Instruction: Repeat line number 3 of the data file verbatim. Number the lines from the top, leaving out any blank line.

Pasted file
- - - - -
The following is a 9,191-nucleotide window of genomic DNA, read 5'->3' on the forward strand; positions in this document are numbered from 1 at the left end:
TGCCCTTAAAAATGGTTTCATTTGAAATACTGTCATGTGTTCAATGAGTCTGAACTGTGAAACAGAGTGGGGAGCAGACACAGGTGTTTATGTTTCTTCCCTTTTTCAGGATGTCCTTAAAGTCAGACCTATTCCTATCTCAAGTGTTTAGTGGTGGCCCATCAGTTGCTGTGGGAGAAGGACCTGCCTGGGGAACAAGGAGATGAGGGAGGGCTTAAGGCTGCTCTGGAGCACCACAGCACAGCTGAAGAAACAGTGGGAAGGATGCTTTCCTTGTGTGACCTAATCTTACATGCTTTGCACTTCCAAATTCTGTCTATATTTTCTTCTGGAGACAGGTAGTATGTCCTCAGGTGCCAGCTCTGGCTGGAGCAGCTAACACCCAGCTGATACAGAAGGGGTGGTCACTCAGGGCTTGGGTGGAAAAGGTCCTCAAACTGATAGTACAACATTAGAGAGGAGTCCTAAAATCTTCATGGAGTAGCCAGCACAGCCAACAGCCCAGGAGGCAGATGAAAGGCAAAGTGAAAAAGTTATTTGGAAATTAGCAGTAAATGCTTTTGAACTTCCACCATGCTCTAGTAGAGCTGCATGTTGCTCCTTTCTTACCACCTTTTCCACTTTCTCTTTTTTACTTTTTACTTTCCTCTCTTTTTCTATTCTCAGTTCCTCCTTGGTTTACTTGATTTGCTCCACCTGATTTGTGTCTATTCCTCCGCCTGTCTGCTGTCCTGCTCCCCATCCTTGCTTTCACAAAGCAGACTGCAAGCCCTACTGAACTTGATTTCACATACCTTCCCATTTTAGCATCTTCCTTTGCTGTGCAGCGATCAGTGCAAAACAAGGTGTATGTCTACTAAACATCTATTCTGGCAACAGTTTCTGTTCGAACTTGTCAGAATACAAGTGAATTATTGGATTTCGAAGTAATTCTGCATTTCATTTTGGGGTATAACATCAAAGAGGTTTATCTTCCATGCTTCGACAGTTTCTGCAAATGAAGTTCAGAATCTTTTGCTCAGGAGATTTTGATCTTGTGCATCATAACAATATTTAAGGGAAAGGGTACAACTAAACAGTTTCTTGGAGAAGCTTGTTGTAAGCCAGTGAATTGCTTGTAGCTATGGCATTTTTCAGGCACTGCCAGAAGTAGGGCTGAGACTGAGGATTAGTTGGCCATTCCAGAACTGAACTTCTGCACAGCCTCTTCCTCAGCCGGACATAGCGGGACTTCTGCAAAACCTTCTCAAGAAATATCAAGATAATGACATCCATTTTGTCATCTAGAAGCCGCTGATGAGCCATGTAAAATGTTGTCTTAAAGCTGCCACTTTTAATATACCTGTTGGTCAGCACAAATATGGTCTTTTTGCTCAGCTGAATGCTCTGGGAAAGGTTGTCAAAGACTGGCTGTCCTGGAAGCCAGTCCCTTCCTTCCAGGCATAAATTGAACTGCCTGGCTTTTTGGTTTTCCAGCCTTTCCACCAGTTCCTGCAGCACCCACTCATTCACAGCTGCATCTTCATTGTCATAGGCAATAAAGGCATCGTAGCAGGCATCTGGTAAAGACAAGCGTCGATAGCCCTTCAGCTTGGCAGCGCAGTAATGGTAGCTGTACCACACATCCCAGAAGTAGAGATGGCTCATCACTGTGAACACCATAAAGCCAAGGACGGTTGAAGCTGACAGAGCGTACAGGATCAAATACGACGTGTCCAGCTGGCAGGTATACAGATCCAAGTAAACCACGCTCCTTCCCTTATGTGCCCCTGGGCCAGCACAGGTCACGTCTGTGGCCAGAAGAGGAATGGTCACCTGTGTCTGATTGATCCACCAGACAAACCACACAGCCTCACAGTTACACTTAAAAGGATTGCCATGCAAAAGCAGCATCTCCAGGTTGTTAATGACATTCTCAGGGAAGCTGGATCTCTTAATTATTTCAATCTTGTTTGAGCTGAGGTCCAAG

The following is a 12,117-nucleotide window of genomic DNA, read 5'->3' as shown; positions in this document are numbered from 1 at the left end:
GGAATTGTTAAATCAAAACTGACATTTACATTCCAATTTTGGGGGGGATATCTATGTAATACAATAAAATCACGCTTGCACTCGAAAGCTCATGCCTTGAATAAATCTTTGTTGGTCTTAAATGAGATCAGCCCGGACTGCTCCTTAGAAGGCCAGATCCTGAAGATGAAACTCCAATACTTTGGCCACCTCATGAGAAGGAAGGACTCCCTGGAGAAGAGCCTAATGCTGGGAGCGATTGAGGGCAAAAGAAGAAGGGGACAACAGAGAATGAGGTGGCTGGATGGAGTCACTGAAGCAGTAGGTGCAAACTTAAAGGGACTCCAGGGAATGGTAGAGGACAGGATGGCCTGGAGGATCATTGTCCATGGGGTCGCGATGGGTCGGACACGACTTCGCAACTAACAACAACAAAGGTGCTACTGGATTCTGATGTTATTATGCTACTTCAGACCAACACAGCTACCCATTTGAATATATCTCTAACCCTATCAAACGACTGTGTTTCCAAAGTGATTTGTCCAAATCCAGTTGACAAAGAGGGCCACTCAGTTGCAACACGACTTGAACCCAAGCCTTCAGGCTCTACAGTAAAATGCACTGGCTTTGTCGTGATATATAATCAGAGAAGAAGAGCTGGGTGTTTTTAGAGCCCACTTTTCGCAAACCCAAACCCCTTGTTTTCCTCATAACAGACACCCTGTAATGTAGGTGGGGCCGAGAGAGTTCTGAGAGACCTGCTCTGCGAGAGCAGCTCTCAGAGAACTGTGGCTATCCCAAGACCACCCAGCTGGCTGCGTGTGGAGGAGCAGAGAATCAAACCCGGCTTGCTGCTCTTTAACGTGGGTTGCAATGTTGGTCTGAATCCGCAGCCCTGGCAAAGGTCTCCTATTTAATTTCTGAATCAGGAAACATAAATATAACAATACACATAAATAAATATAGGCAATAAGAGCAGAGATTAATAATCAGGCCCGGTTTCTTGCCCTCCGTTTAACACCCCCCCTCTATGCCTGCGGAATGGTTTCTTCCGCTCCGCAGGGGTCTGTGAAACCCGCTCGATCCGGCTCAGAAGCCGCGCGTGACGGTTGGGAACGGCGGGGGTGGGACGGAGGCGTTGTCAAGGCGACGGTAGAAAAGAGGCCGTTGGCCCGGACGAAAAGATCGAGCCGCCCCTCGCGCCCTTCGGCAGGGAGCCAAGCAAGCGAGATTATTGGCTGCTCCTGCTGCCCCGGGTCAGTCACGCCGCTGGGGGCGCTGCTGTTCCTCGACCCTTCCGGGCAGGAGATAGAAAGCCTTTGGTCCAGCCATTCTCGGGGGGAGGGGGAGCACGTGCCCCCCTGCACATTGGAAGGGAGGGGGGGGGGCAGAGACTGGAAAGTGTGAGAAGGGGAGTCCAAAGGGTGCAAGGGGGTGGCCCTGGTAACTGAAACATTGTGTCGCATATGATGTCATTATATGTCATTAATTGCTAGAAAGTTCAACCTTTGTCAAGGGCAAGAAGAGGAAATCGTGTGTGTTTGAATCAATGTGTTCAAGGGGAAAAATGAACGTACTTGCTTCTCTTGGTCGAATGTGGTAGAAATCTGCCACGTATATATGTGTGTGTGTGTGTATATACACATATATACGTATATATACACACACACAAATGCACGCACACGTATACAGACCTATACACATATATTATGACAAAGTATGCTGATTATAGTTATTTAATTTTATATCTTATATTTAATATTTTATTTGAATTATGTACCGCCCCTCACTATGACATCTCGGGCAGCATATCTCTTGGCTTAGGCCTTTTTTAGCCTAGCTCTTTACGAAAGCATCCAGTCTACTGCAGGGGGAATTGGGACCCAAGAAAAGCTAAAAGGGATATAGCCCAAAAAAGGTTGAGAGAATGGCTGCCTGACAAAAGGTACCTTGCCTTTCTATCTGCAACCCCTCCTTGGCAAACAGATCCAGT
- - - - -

The following is a 12,117-nucleotide window of genomic DNA, read 5'->3' as shown; positions in this document are numbered from 1 at the left end: